While retailers vie for the buying power of the U.S. Hispanic population ― on track to eclipse $1.5 trillion this year, according to Nielsen ― auto financiers might be better off on the sidelines until regulators reach some decisions about Spanish language advertising.
In a session on fair lending enforcement at the CBA Live conference last month, Consumer Financial Protection Bureau Assistant Director Patrice Ficklin tackled an audience question about whether banks should go to the expense of advertising in Spanish.
Here was Ficklin’s response:
One of the efforts that my office is engaged in right now is to be in dialogue with industry and advocates around serving limited English proficiency communities, we call them LEP communities. We’ve been talking with industry counsel, with trade associations, with individual lenders, as well as with advocates and civil rights groups. … Our hope is that we can help in terms of thinking about helping folks navigate what I think is a very tricky path.
I think that there are very important access-to-credit benefits to be gained from efforts to reach limited English proficiency consumers. Their numbers are quite significant in the consumer population. I think there are the realities of finite resources, and I think that lenders struggle with how to approach efforts to penetrate these LEP communities, these LEP market opportunities, in a way that’s responsible and at the same time realistic given budget demands and resource demands of translation and other language and oriented services.
So, we are very interested in trying to see what help and support we can provide in terms of guidance in this area. I think there are some important opportunities to be had with regard to reaching those consumers. I think in terms of the specifics here, in terms of Spanish language advertising, I think that the lenders should be mindful of the potential risks of advertising in one language and not having services available in Spanish so that consumers understand the transaction that they’re entering into, so that consumers have access to help if they run into trouble in that transaction, and really at key decision points along the way.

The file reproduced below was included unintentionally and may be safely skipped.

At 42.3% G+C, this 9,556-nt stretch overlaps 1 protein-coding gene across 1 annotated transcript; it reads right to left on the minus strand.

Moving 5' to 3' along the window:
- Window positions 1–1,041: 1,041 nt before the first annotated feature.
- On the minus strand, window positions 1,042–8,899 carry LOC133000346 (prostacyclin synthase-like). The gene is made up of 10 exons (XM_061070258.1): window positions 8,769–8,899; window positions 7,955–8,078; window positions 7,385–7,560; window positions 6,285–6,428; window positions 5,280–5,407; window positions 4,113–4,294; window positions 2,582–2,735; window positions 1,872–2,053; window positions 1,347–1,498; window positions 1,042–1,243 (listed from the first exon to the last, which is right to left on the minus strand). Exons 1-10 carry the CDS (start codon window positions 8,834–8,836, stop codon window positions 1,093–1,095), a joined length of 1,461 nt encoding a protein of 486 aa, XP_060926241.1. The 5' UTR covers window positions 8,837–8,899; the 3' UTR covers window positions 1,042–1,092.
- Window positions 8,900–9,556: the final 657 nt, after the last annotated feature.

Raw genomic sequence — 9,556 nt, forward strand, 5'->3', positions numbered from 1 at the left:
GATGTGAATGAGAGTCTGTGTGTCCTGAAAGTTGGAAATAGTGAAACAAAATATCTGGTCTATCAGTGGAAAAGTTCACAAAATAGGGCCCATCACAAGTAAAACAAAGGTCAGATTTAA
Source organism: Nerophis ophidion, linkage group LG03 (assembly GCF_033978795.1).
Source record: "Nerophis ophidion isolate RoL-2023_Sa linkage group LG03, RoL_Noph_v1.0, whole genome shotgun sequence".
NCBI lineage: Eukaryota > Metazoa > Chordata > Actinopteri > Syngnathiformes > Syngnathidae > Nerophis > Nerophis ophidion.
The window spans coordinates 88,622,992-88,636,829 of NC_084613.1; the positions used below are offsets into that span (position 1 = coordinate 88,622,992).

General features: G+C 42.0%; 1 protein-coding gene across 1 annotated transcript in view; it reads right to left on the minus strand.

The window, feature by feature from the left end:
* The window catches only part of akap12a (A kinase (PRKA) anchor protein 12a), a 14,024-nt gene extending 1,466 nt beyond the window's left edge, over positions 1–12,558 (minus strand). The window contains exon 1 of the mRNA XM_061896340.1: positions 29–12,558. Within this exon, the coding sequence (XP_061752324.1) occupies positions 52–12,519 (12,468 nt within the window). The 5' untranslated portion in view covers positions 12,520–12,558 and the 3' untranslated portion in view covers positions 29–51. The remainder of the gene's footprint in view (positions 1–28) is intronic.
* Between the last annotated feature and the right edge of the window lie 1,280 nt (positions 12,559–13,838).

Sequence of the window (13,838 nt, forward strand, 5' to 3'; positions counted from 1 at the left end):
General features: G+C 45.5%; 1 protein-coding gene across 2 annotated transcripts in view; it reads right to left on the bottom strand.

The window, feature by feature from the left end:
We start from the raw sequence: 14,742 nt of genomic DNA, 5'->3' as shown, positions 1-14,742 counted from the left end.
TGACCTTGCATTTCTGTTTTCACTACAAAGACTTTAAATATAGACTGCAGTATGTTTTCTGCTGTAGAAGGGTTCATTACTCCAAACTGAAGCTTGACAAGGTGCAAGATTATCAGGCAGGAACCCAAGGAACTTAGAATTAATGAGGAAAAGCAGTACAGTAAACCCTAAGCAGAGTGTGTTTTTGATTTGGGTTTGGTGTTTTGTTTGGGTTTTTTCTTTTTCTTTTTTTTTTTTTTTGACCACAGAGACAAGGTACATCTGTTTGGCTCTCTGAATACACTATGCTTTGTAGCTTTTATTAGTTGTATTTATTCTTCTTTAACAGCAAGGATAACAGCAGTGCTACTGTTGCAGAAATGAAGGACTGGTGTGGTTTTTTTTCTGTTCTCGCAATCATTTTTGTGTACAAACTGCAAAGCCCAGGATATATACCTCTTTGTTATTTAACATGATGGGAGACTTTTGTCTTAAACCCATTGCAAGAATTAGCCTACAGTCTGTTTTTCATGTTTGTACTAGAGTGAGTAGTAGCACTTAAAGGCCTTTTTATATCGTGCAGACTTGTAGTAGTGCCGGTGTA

But, again, our hope is that through dialogue with interested stakeholders we can actually develop, perhaps, some more robust guidance in this area.
A follow-up question related to whether lenders have to completely translate their websites and apps and make all the same functionality available before launching them in another language.
Ficklin’s answer was circumspect:
I think that’s one of the questions we hope to address. I think that if resources were no hindrance, then ideally everything would be in every language ― we’d have Tagalog, we’d have Mandarin, we’d have it all, and every bit of it. But there is the practical reality, so the challenging thing is trying to strike that balance. And that’s where we’re just giving some thoughtful reflection and really some very fruitful dialogue around what the realities are and interested in hearing those experiences of those who’ve tried to navigate this area, interested in advocates who have worked closely with LEP communities, and trying to see what help and guidance we can provide.
The short answer: Ten cuidado ― be careful.Like This Post